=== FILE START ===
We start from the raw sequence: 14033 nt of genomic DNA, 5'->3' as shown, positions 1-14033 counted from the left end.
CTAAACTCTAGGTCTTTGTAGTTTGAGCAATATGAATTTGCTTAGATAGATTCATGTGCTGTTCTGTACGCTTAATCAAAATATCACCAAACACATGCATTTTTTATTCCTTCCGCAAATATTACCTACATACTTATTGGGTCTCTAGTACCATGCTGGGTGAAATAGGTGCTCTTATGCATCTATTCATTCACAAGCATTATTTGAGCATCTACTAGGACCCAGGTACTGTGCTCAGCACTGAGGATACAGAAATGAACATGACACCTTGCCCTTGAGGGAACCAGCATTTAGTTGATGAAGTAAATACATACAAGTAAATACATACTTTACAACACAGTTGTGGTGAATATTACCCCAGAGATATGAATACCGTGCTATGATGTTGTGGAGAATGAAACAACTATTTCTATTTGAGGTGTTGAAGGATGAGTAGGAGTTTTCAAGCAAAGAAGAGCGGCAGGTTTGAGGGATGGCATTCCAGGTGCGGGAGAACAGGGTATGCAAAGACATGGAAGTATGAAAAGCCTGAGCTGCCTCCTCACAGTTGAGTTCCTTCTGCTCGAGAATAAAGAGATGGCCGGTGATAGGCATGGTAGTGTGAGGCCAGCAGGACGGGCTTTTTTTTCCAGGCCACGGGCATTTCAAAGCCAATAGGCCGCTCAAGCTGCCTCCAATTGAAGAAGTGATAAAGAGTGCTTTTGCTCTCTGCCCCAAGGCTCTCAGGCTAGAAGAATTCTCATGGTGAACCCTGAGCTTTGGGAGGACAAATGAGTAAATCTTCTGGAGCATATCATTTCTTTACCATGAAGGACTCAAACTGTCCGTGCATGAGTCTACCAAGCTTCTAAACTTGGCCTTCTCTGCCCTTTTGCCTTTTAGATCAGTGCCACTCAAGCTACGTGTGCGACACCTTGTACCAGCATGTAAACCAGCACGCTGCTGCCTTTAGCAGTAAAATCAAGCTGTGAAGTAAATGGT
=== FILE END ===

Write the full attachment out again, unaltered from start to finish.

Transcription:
We start from the raw sequence: 14033 nt of genomic DNA, 5'->3' as shown, positions 1-14033 counted from the left end.
CTAAACTCTAGGTCTTTGTAGTTTGAGCAATATGAATTTGCTTAGATAGATTCATGTGCTGTTCTGTACGCTTAATCAAAATATCACCAAACACATGCATTTTTTATTCCTTCCGCAAATATTACCTACATACTTATTGGGTCTCTAGTACCATGCTGGGTGAAATAGGTGCTCTTATGCATCTATTCATTCACAAGCATTATTTGAGCATCTACTAGGACCCAGGTACTGTGCTCAGCACTGAGGATACAGAAATGAACATGACACCTTGCCCTTGAGGGAACCAGCATTTAGTTGATGAAGTAAATACATACAAGTAAATACATACTTTACAACACAGTTGTGGTGAATATTACCCCAGAGATATGAATACCGTGCTATGATGTTGTGGAGAATGAAACAACTATTTCTATTTGAGGTGTTGAAGGATGAGTAGGAGTTTTCAAGCAAAGAAGAGCGGCAGGTTTGAGGGATGGCATTCCAGGTGCGGGAGAACAGGGTATGCAAAGACATGGAAGTATGAAAAGCCTGAGCTGCCTCCTCACAGTTGAGTTCCTTCTGCTCGAGAATAAAGAGATGGCCGGTGATAGGCATGGTAGTGTGAGGCCAGCAGGACGGGCTTTTTTTTCCAGGCCACGGGCATTTCAAAGCCAATAGGCCGCTCAAGCTGCCTCCAATTGAAGAAGTGATAAAGAGTGCTTTTGCTCTCTGCCCCAAGGCTCTCAGGCTAGAAGAATTCTCATGGTGAACCCTGAGCTTTGGGAGGACAAATGAGTAAATCTTCTGGAGCATATCATTTCTTTACCATGAAGGACTCAAACTGTCCGTGCATGAGTCTACCAAGCTTCTAAACTTGGCCTTCTCTGCCCTTTTGCCTTTTAGATCAGTGCCACTCAAGCTACGTGTGCGACACCTTGTACCAGCATGTAAACCAGCACGCTGCTGCCTTTAGCAGTAAAATCAAGCTGTGAAGTAAATGGT